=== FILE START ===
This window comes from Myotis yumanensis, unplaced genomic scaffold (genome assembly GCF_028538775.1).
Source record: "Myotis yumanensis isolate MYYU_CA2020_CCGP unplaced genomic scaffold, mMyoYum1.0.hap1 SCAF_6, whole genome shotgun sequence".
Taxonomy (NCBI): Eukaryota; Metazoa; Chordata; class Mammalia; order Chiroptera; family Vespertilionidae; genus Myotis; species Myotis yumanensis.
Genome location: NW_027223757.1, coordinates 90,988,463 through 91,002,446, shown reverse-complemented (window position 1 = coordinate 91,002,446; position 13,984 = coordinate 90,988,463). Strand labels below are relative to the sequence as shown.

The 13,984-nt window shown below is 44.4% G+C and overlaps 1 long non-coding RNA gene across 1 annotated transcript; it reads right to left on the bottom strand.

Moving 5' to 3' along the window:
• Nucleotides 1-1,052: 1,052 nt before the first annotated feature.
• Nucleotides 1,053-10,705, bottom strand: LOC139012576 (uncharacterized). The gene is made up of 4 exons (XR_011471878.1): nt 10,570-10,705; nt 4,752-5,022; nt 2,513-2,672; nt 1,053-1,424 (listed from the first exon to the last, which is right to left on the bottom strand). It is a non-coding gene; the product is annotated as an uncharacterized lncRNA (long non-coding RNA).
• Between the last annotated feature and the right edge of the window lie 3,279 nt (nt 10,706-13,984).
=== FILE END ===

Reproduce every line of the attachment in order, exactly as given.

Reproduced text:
This window comes from Myotis yumanensis, unplaced genomic scaffold (genome assembly GCF_028538775.1).
Source record: "Myotis yumanensis isolate MYYU_CA2020_CCGP unplaced genomic scaffold, mMyoYum1.0.hap1 SCAF_6, whole genome shotgun sequence".
Taxonomy (NCBI): Eukaryota; Metazoa; Chordata; class Mammalia; order Chiroptera; family Vespertilionidae; genus Myotis; species Myotis yumanensis.
Genome location: NW_027223757.1, coordinates 90,988,463 through 91,002,446, shown reverse-complemented (window position 1 = coordinate 91,002,446; position 13,984 = coordinate 90,988,463). Strand labels below are relative to the sequence as shown.

The 13,984-nt window shown below is 44.4% G+C and overlaps 1 long non-coding RNA gene across 1 annotated transcript; it reads right to left on the bottom strand.

Moving 5' to 3' along the window:
• Nucleotides 1-1,052: 1,052 nt before the first annotated feature.
• Nucleotides 1,053-10,705, bottom strand: LOC139012576 (uncharacterized). The gene is made up of 4 exons (XR_011471878.1): nt 10,570-10,705; nt 4,752-5,022; nt 2,513-2,672; nt 1,053-1,424 (listed from the first exon to the last, which is right to left on the bottom strand). It is a non-coding gene; the product is annotated as an uncharacterized lncRNA (long non-coding RNA).
• Between the last annotated feature and the right edge of the window lie 3,279 nt (nt 10,706-13,984).